October 13, 2015 at 4:02AM

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What is the best way to shoot computer screens?

I am doing a corporate shoot soon and need to film someone working on their desktop computer - what do I need to know about shooting a computer screen to make sure I don't get the weird sync lines(or whatever they are).
I have done tests and a not too much research and have found the conclusions a little vague and unreliable.

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While you can sometimes change it, most Windows and Mac computers default to 60Hz for the screen. If you can do 60FPS at maximum brightness it'll be the easiest way. If the conversion will ruin the look you're going for, you'll have to play with the shutter time till the banding stops. I haven't heard of anything except action cams and cellphones having automation for fixing it.

October 14, 2015 at 12:32AM

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Shoot a scene of computer screen , and if you like it then keep it , otherwise do a screen recording and replace it in mocha after effects ( by tracking ) and mask any physical interference of actor or any object :)

November 28, 2016 at 4:29AM

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Arsh DSJ
Director Editor Producer
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Flicker and sync bands have pretty much become a thing of the past with LCD screens, though it can still happen under certain conditions. The biggest problem you'll face is color temperature, moire and limited viewing angles. Color temp can be handled several ways. You can use outdoor balanced lighting, which is the best but will probably be difficult in most cases. You can put an orange gel on the screen, which works well but you'll lose a lot of brightness and the shadow detail tends to have a slight tint. The last option is to try and get the video monitor to put out light that matches your lighting, which many monitors have a hard time doing.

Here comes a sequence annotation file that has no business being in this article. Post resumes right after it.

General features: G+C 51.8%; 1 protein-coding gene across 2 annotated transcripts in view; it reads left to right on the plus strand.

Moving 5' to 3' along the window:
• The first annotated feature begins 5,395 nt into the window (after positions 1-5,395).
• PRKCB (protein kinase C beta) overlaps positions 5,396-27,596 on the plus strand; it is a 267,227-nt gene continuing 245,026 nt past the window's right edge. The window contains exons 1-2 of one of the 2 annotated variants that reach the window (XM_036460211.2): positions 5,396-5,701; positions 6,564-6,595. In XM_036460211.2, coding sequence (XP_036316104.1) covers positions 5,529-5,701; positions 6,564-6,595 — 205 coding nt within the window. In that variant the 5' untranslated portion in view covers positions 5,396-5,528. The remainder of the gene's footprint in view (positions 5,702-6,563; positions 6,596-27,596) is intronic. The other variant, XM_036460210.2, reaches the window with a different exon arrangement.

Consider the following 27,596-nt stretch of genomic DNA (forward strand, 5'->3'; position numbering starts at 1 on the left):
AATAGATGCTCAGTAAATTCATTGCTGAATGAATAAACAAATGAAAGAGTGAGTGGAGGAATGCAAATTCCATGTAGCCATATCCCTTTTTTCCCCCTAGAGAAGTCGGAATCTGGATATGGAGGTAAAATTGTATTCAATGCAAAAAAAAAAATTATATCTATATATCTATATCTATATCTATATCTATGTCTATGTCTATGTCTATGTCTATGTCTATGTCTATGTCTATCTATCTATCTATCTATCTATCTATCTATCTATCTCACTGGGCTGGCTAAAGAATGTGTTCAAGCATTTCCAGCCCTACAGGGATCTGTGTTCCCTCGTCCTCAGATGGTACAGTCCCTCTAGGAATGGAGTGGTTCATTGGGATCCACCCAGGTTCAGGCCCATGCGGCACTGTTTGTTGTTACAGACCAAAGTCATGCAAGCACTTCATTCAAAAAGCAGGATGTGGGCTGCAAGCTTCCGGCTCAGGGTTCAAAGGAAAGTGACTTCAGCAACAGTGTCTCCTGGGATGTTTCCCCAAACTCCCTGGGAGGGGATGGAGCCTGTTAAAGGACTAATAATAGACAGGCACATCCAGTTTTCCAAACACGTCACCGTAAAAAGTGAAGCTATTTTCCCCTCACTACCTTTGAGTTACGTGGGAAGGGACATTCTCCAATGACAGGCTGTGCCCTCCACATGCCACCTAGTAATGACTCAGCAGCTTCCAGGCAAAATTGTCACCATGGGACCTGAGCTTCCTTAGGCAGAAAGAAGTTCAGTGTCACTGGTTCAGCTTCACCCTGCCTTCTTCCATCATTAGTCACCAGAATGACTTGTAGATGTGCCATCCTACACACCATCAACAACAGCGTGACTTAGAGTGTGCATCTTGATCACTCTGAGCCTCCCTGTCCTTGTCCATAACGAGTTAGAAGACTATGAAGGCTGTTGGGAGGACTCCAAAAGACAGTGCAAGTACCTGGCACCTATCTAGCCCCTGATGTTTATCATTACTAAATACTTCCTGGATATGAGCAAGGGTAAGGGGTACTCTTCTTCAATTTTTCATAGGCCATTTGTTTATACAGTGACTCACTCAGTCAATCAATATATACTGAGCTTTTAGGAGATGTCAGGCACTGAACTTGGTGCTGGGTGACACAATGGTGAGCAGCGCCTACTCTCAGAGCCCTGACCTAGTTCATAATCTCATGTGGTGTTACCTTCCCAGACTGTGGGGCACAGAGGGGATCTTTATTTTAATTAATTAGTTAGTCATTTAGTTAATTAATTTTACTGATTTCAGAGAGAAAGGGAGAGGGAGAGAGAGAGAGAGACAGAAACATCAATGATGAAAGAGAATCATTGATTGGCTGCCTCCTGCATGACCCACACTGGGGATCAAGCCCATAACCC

To avoid moire, you should never focus directly on the screen. I usually focus just short of it so it looks crisp but the pixel pattern can't register. Bring a high resolution video monitor for your camera rather than relying on the viewfinder.

November 28, 2016 at 6:48AM

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